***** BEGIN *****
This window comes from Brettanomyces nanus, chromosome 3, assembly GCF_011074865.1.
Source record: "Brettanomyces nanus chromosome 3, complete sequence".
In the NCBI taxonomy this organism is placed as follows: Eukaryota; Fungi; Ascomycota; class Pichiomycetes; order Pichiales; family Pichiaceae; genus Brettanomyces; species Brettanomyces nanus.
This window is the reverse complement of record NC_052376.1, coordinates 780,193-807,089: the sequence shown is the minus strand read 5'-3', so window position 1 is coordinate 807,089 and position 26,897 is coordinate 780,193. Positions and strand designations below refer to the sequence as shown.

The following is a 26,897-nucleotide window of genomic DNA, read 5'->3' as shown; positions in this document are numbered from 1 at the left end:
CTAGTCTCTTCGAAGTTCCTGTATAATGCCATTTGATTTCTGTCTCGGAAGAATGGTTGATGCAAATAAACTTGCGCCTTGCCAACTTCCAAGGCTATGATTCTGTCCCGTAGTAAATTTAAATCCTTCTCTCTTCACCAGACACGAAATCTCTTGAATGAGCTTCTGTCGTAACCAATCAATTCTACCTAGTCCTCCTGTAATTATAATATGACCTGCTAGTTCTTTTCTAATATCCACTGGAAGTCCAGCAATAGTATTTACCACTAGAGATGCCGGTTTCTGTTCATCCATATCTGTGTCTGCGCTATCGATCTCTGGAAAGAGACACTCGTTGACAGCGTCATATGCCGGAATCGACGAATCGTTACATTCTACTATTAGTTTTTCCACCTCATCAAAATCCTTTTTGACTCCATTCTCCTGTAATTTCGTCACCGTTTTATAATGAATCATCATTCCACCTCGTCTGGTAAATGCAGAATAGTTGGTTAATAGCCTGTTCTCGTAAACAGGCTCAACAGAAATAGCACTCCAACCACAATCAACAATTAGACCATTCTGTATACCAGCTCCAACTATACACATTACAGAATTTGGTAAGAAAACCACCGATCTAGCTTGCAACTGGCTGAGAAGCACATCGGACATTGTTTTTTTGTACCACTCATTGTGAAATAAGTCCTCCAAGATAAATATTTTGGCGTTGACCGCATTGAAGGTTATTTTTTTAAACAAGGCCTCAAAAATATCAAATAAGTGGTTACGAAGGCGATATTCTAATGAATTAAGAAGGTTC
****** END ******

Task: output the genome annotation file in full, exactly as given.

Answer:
This window comes from Brettanomyces nanus, chromosome 3, assembly GCF_011074865.1.
Source record: "Brettanomyces nanus chromosome 3, complete sequence".
In the NCBI taxonomy this organism is placed as follows: Eukaryota; Fungi; Ascomycota; class Pichiomycetes; order Pichiales; family Pichiaceae; genus Brettanomyces; species Brettanomyces nanus.
This window is the reverse complement of record NC_052376.1, coordinates 780,193-807,089: the sequence shown is the minus strand read 5'-3', so window position 1 is coordinate 807,089 and position 26,897 is coordinate 780,193. Positions and strand designations below refer to the sequence as shown.

The following is a 26,897-nucleotide window of genomic DNA, read 5'->3' as shown; positions in this document are numbered from 1 at the left end:
CTAGTCTCTTCGAAGTTCCTGTATAATGCCATTTGATTTCTGTCTCGGAAGAATGGTTGATGCAAATAAACTTGCGCCTTGCCAACTTCCAAGGCTATGATTCTGTCCCGTAGTAAATTTAAATCCTTCTCTCTTCACCAGACACGAAATCTCTTGAATGAGCTTCTGTCGTAACCAATCAATTCTACCTAGTCCTCCTGTAATTATAATATGACCTGCTAGTTCTTTTCTAATATCCACTGGAAGTCCAGCAATAGTATTTACCACTAGAGATGCCGGTTTCTGTTCATCCATATCTGTGTCTGCGCTATCGATCTCTGGAAAGAGACACTCGTTGACAGCGTCATATGCCGGAATCGACGAATCGTTACATTCTACTATTAGTTTTTCCACCTCATCAAAATCCTTTTTGACTCCATTCTCCTGTAATTTCGTCACCGTTTTATAATGAATCATCATTCCACCTCGTCTGGTAAATGCAGAATAGTTGGTTAATAGCCTGTTCTCGTAAACAGGCTCAACAGAAATAGCACTCCAACCACAATCAACAATTAGACCATTCTGTATACCAGCTCCAACTATACACATTACAGAATTTGGTAAGAAAACCACCGATCTAGCTTGCAACTGGCTGAGAAGCACATCGGACATTGTTTTTTTGTACCACTCATTGTGAAATAAGTCCTCCAAGATAAATATTTTGGCGTTGACCGCATTGAAGGTTATTTTTTTAAACAAGGCCTCAAAAATATCAAATAAGTGGTTACGAAGGCGATATTCTAATGAATTAAGAAGGTTC